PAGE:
Suddenly it’s 2015! If you’ve been in hibernation for the past few years, you will notice that suddenly everybody is doing Agile in corporate IT (Yes, I deliberately said doing and IT). Where we used to battle to get the mandate to pilot an Agile project, it has become the standard by now.
Now, the real work can begin! It is only today that we begin to see the consequences of agility. Business units are misaligned, portfolio planning doesn’t fit the agile pace and the Project Management Office doesn’t know how to support the agile teams.
In the next few blog posts I will focus on the role of the PMO in an Agile organization. When it doesn’t change its way of working, a PMO can crush the benefits of the agile way of working.
What has always been the role of the PMO?
In most organizations the PMO is a controlling body. It instructs project teams with guidelines, templates and processes. This is why often the PMO resides closely to the senior manager (CIO, Program manager, VP, …)
For example: They instruct the project managers on how and when to report in a project board. Which data they should present and in which format.
A classic PMO which suddenly has to deal with an agile project will behave the same way. They will explain the product owner or scrum master (depending on which on the think is now the project manager) that they should prepare for a monthly project board. In order to do that, they should enter their project plan in the corporate tool, so that a baseline is present and the project can be managed in detail. When the PO or SM explain that they have no project plan, but a prioritized product backlog, the PMO gently but firm asks them to convert it into a Gantt chart anyway. In the next project board, the product owner will show the Gantt chart and slowly but surely change his behavior.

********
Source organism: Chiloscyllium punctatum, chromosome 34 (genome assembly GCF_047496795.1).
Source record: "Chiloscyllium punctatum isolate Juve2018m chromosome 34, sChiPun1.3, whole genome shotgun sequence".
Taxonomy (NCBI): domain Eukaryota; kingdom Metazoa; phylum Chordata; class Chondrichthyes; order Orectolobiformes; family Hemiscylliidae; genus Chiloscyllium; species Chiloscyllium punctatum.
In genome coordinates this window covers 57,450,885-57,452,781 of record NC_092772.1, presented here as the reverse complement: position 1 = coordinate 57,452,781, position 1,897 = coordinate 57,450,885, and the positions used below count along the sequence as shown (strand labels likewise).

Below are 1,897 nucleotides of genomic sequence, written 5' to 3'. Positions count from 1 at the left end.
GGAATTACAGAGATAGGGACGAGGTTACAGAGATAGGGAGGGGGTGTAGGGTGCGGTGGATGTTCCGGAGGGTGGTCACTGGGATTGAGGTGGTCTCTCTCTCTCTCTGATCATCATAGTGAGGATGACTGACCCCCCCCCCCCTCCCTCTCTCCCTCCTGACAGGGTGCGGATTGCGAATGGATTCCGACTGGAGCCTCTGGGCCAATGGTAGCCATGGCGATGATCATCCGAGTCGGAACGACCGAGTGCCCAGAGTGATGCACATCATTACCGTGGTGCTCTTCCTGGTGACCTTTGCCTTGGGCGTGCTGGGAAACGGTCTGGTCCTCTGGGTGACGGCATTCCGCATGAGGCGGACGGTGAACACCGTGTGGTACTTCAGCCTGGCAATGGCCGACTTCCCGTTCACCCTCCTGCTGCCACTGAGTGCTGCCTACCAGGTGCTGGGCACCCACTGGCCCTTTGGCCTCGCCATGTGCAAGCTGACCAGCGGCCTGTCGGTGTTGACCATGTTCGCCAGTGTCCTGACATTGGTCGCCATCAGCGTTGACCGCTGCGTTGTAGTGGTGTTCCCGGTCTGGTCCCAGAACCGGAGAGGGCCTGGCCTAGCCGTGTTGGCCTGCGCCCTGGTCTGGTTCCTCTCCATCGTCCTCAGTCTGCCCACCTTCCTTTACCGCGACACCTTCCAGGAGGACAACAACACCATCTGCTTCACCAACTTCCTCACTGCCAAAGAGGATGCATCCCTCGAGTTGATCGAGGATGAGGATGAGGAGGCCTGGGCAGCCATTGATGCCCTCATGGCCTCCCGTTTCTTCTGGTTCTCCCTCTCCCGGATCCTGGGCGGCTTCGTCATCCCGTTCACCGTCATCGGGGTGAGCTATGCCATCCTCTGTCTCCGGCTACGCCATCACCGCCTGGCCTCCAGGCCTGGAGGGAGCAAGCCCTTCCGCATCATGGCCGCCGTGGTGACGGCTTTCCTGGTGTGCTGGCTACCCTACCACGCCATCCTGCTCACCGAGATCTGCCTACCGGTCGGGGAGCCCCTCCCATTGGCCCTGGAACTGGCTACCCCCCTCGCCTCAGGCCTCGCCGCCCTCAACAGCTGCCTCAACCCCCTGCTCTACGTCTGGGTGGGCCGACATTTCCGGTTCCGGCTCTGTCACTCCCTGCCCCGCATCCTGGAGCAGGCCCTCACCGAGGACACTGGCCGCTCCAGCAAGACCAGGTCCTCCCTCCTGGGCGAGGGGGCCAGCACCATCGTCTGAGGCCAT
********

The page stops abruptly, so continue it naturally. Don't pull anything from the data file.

Instead of keeping his focus on managing value through a well prioritized backlog, he starts managing a planning and forget that it’s not the plan that needs his attention, it’s the scope.
In an agile team, the scope drives the planning. A new piece of scope will delay the release, removing a piece of scope will accelerate the release.
What the PMO should have done are 3 things:
- Ask the PO for the main project driver.
What is most crucial for this project? Do we have a minimum scope we want to deliver? Are we trying to release before a certain date? Do we have a limited budget? This is important for the way the PO will manage his release planning.
- Ask the PO for the product backlog.
Since the product backlog is the major driver of the project, it should be healthy, estimated and prioritized. The PMO can assess this, but also help to get it into a good state.
- Provide the PO with agile release planning tools.
At the bare minimum, a PO should be able to plot a release burn-up chart from his product backlog. This gives him (and the project board) a good overview of the evolution of the project, sprint after sprint and stimulates the agile way of thinking to deliver product increments until enough business value is realized. If no project management tool is available that supports this, the easiest way is still to do it in excel.